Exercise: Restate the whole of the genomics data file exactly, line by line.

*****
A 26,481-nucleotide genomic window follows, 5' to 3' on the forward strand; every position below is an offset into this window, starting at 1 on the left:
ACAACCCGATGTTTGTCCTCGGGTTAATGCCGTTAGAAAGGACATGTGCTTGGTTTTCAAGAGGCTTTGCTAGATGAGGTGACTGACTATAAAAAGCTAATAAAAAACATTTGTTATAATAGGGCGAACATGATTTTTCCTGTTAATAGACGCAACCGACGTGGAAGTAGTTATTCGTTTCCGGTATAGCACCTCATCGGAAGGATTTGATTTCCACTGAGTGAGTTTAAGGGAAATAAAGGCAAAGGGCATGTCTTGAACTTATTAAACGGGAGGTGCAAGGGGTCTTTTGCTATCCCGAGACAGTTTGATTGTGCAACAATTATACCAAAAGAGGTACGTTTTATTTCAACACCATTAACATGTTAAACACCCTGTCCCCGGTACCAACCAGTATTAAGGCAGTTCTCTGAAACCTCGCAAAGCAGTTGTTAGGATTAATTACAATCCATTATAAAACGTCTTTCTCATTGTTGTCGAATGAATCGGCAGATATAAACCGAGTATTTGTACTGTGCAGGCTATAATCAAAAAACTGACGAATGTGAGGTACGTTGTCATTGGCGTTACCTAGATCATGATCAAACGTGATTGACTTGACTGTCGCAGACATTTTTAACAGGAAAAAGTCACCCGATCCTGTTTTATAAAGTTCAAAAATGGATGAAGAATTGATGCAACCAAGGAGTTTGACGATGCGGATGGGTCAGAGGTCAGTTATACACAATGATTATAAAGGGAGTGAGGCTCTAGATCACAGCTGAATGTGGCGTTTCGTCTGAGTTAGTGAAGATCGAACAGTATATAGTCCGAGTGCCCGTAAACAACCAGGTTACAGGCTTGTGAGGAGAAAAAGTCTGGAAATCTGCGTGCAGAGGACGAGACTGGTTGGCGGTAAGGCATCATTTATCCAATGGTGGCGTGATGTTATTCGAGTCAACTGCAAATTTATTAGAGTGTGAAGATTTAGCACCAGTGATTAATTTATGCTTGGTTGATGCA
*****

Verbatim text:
A 26,481-nucleotide genomic window follows, 5' to 3' on the forward strand; every position below is an offset into this window, starting at 1 on the left:
ACAACCCGATGTTTGTCCTCGGGTTAATGCCGTTAGAAAGGACATGTGCTTGGTTTTCAAGAGGCTTTGCTAGATGAGGTGACTGACTATAAAAAGCTAATAAAAAACATTTGTTATAATAGGGCGAACATGATTTTTCCTGTTAATAGACGCAACCGACGTGGAAGTAGTTATTCGTTTCCGGTATAGCACCTCATCGGAAGGATTTGATTTCCACTGAGTGAGTTTAAGGGAAATAAAGGCAAAGGGCATGTCTTGAACTTATTAAACGGGAGGTGCAAGGGGTCTTTTGCTATCCCGAGACAGTTTGATTGTGCAACAATTATACCAAAAGAGGTACGTTTTATTTCAACACCATTAACATGTTAAACACCCTGTCCCCGGTACCAACCAGTATTAAGGCAGTTCTCTGAAACCTCGCAAAGCAGTTGTTAGGATTAATTACAATCCATTATAAAACGTCTTTCTCATTGTTGTCGAATGAATCGGCAGATATAAACCGAGTATTTGTACTGTGCAGGCTATAATCAAAAAACTGACGAATGTGAGGTACGTTGTCATTGGCGTTACCTAGATCATGATCAAACGTGATTGACTTGACTGTCGCAGACATTTTTAACAGGAAAAAGTCACCCGATCCTGTTTTATAAAGTTCAAAAATGGATGAAGAATTGATGCAACCAAGGAGTTTGACGATGCGGATGGGTCAGAGGTCAGTTATACACAATGATTATAAAGGGAGTGAGGCTCTAGATCACAGCTGAATGTGGCGTTTCGTCTGAGTTAGTGAAGATCGAACAGTATATAGTCCGAGTGCCCGTAAACAACCAGGTTACAGGCTTGTGAGGAGAAAAAGTCTGGAAATCTGCGTGCAGAGGACGAGACTGGTTGGCGGTAAGGCATCATTTATCCAATGGTGGCGTGATGTTATTCGAGTCAACTGCAAATTTATTAGAGTGTGAAGATTTAGCACCAGTGATTAATTTATGCTTGGTTGATGCA